Isrp researchers Dr. Keri Hornbuckle and Dr. Peter Thorne were interviewed by numerous newspapers and National Public Radio after the release of their findings of polychlorinated biphenyls (PCBs) in schools in the journal Environmental Science and Technology.
The study showed that PCBs are present in older schools and that the source of the PCBs is most likely outdated building materials, such as window caulking and light ballasts.
The study, which collected indoor and outdoor air samples at six schools in Iowa and Indiana from 2012 to 2015, is the largest yet to examine airborne PCBs in schools. It shows that while the presence of PCBs can vary from school to school and even from classroom to classroom, children’s exposure rates are roughly the same in rural and urban areas.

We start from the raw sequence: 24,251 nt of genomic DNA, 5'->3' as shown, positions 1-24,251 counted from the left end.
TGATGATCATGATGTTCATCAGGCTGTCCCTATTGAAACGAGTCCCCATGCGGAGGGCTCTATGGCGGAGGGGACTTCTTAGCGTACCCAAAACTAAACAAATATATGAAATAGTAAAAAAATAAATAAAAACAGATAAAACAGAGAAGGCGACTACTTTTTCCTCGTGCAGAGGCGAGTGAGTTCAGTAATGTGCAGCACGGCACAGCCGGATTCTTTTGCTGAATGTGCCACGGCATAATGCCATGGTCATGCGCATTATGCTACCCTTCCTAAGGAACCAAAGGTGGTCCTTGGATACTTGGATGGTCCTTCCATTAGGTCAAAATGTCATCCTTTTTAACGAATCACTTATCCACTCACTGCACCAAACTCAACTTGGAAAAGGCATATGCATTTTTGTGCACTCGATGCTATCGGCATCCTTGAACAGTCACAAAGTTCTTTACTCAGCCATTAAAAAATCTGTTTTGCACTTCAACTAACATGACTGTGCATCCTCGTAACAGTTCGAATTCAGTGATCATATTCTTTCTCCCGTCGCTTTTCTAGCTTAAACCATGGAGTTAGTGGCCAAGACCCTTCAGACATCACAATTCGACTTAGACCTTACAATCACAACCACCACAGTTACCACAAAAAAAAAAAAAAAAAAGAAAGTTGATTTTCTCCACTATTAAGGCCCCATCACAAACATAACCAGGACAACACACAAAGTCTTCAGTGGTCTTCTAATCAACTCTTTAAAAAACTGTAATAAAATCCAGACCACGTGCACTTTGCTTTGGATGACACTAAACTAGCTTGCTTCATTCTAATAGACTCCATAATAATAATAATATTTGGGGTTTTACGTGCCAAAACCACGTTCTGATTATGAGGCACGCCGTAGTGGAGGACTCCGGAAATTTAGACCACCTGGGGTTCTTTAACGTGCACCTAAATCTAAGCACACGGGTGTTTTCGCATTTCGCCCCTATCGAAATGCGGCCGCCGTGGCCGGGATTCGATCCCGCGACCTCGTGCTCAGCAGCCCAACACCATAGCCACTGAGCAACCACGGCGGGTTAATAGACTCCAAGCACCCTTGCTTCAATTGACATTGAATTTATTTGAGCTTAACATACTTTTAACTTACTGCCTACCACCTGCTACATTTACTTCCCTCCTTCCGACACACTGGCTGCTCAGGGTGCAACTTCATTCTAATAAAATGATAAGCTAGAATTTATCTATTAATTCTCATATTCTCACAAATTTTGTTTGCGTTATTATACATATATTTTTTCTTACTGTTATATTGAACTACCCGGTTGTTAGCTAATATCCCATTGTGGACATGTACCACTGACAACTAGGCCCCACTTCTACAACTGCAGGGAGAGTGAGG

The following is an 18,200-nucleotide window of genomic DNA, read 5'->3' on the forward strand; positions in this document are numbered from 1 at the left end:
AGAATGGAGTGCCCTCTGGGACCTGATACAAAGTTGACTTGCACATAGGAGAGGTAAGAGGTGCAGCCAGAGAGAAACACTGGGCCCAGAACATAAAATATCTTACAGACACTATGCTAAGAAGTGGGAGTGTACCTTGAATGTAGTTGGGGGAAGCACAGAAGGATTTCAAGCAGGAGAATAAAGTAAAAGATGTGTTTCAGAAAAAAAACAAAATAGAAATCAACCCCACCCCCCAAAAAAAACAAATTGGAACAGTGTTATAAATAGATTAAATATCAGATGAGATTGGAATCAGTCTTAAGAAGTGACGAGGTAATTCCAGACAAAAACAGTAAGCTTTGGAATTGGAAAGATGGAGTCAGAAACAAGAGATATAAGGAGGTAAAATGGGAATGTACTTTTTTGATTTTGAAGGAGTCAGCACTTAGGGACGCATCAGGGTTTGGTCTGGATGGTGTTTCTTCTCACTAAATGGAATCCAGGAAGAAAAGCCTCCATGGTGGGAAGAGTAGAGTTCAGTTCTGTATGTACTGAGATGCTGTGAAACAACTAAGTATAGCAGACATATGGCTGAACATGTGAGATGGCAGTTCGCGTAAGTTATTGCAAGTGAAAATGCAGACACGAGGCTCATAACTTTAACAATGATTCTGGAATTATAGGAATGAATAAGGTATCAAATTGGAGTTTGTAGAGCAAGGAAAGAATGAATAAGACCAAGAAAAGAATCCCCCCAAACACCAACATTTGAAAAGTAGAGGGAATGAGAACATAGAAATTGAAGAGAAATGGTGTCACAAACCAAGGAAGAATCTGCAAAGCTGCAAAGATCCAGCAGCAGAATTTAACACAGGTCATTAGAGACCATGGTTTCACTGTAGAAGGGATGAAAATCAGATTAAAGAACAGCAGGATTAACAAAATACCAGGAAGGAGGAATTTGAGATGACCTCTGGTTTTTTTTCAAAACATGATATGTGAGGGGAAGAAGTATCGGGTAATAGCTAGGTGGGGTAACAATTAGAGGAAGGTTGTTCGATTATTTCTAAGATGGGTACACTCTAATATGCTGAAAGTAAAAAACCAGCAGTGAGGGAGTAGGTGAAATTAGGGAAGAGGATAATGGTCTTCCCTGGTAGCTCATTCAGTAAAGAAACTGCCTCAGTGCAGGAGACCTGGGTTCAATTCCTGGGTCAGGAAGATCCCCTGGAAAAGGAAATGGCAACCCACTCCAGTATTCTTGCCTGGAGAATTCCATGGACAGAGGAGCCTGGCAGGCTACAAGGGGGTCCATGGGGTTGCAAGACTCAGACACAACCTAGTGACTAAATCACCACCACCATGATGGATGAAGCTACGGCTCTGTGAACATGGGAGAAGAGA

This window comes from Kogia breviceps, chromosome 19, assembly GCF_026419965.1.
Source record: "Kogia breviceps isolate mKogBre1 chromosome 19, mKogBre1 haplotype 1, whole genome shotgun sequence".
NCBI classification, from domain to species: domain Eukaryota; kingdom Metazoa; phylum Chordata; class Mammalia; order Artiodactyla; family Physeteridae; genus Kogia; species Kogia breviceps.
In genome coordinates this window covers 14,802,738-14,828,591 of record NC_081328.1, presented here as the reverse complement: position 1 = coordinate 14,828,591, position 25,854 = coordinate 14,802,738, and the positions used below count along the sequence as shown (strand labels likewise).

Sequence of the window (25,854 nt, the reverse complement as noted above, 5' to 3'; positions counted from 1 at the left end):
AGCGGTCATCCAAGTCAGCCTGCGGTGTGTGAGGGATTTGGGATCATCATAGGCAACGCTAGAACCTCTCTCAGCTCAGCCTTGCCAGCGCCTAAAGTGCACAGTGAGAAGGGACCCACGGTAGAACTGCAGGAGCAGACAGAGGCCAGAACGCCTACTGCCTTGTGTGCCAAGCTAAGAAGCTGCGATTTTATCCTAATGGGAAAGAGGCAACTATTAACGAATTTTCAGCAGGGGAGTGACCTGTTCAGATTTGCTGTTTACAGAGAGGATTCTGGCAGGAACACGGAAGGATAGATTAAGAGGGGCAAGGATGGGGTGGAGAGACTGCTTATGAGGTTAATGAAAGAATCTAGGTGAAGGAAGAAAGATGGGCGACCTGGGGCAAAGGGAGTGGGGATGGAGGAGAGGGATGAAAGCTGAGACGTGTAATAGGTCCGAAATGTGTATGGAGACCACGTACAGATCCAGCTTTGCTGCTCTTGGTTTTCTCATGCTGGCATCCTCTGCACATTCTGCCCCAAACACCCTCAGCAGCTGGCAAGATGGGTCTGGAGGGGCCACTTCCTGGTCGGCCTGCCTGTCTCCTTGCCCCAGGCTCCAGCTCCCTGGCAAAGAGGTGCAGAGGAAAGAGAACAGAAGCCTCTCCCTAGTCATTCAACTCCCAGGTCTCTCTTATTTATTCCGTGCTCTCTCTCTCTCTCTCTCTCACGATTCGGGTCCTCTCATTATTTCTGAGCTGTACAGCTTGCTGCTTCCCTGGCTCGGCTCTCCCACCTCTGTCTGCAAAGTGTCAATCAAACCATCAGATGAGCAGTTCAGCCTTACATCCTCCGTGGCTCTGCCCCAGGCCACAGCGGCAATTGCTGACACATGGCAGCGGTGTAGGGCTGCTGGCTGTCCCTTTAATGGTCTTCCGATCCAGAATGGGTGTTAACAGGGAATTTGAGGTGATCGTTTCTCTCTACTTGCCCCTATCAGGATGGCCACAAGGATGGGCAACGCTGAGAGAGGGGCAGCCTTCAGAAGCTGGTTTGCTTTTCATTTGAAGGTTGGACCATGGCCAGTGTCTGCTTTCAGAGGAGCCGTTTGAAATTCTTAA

It also shows that exposure to PCBs by inhalation may be equal to or higher than exposure through diet, a finding that surprised researchers. Besides PCBs, researchers looked for the first time at OH-PCBs, chemical compounds similar to PCBs, in schools. Although there is still much to learn about OH-PCBs and their potential health risks, some scientists believe they could be more toxic than PCBs.
Following publication of the article, representatives from the EPA and ATSDR and several community groups in the East Chicago area discussed the findings with staff.